5 wildly good things that came from 2020…

  1. Increased desire for connection. Prior to the pandemic, we loaded our schedules to the max and had little time to spend with those we love. The time apart has increased our desire to spend quality time with others. We are waiting for the days to commune safely. Connection and community are a necessary component to our well being. According to the Blue Zones, “Fostering close friendships is crucial to increasing longevity and maintaining your health. By creating a social “safety net,” you can protect yourself from depression, anxiety, and physical ailments to promote long, healthy life.”
  2. Increased cooking at home. The pandemic has forced us to stay closer to home. Without the ease of walking down to our neighborhood restaurant, we have been forced to crack open our kitchens. As entertainment options have dwindled, we have looked to other ways of spending our time at home. Trends like sourdough bread baking went viral and have shown many people have not only increased their time, but also their creativity and curiosity in the kitchen. By keeping things fresh and exciting, play in the kitchen reduces stress, stimulates the mind, and boosts creativity. When we take cooking into our own hands, rather than relying on restaurants to do the cooking for us, we reclaim the power to nourish ourselves.

3. Increased regional supply chains. The pandemic has shifted and transformed entire industries. Some sectors were forced to drop off and pick up somewhere else. We lost and gained some valuable players along the way. The shift drove us to look local, and in the process, we reduced our global footprint substantially. According to CNBC, “global greenhouse gas emissions plunged by roughly 2.4 billion tons this year, a 7% drop from 2019 and the largest decline in history.” With the increased restrictions, many also went out of their way to support small, local businesses. The support has led to increased connection in our communities and a desire to pave a path forward together.

4. Increased focus on mental well being. We are a species that thrives on social interaction, isolation is not part of our DNA. When we were forced to keep our distance from others, our minds revolted. A variety of other restrictions in our lives were the icing on the cake. Too much change led to skyrocketing mental health concerns. When the pain is immense, we seek help. An increase in mental health has led to increased awareness. When we take it upon ourselves to change our inner world, we see the results in our outer world. Now is our chance to raise our compassion, care, and well being together.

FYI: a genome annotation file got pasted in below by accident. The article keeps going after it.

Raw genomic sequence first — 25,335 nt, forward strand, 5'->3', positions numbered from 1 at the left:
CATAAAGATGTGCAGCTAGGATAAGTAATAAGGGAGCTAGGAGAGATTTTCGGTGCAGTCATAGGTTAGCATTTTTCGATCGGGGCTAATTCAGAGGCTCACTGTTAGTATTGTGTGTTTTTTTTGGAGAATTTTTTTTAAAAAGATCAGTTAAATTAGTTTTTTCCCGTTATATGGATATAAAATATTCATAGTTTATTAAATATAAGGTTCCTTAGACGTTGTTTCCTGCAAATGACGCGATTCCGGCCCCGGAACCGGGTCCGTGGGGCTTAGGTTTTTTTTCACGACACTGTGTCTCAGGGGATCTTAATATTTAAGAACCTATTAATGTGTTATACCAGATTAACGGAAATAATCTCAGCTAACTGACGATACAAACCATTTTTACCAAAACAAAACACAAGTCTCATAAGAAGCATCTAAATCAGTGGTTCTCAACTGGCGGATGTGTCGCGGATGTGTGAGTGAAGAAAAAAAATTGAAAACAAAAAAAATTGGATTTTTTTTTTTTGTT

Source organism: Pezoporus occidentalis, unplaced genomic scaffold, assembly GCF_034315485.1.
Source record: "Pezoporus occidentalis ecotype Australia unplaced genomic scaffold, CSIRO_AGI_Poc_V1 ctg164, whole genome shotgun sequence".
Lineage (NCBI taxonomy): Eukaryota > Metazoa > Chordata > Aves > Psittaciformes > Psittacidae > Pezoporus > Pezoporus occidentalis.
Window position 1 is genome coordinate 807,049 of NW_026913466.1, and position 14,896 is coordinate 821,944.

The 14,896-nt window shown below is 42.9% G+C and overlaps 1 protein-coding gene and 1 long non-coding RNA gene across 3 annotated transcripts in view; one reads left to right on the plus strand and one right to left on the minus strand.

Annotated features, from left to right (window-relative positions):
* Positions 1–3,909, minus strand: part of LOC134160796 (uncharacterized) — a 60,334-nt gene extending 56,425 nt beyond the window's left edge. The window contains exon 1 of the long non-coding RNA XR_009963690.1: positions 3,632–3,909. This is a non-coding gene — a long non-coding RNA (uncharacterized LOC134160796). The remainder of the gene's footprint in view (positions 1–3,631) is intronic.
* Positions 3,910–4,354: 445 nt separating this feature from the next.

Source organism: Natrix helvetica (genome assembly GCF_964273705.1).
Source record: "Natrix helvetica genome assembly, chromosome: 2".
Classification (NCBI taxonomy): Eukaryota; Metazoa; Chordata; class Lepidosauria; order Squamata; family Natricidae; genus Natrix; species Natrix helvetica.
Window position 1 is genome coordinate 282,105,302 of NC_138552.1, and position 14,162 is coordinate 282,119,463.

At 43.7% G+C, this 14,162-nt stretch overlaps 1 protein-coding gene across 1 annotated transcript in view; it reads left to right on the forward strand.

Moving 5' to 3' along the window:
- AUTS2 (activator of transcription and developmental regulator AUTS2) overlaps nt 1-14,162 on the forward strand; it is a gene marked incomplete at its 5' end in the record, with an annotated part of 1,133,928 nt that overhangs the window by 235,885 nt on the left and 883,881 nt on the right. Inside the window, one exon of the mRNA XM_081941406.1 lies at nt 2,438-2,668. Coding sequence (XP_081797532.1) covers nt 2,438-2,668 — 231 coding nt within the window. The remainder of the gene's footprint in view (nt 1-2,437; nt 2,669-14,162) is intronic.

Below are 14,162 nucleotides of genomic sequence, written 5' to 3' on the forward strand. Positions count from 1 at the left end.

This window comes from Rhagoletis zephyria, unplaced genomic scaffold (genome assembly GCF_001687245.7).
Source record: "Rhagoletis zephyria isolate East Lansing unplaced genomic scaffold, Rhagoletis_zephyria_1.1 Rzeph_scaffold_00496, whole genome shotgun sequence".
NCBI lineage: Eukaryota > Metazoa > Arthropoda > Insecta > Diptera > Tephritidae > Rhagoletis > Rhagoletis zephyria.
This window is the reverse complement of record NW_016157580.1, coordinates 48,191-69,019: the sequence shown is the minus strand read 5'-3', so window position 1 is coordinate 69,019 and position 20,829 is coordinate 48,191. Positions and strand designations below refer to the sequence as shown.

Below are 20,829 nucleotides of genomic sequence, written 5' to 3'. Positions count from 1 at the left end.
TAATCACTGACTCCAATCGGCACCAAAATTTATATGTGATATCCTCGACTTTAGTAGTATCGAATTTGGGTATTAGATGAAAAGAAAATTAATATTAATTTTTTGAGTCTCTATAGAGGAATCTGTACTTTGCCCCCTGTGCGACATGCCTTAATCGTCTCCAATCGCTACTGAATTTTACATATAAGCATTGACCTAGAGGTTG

5. Increased constraints create innovation. We’ve witnessed restaurants purchasing igloos and greenhouses in hopes people will dine outside. Grocery stores have launched online ordering and delivery options. The list of creative solutions to pandemic problems goes on. It is times like these we remember the best innovations come from constraints.

About me

I’m Callie, and I’m the Founder & CEO of Nonna Eats, a Boulder (CO) startup dedicated to fostering community through food. I have experience running a variety of culinary teams, as well as web design and branding.

About this publication

This is a series of stories about reclaiming the art of eating and gathering. Through working with the highest quality chefs and producers, we know how to eat well. If you’d like to read more, please follow. Originally posted on nonnaeats.com.

We create unforgettable dining experiences in the comfort and safety of your own home. We bring the chefs to you. nonnaeats.com

Get the Medium app

A button that says 'Download on the App Store', and if clicked it will lead you to the iOS App store
A button that says 'Get it on, Google Play', and if clicked it will lead you to the Google Play store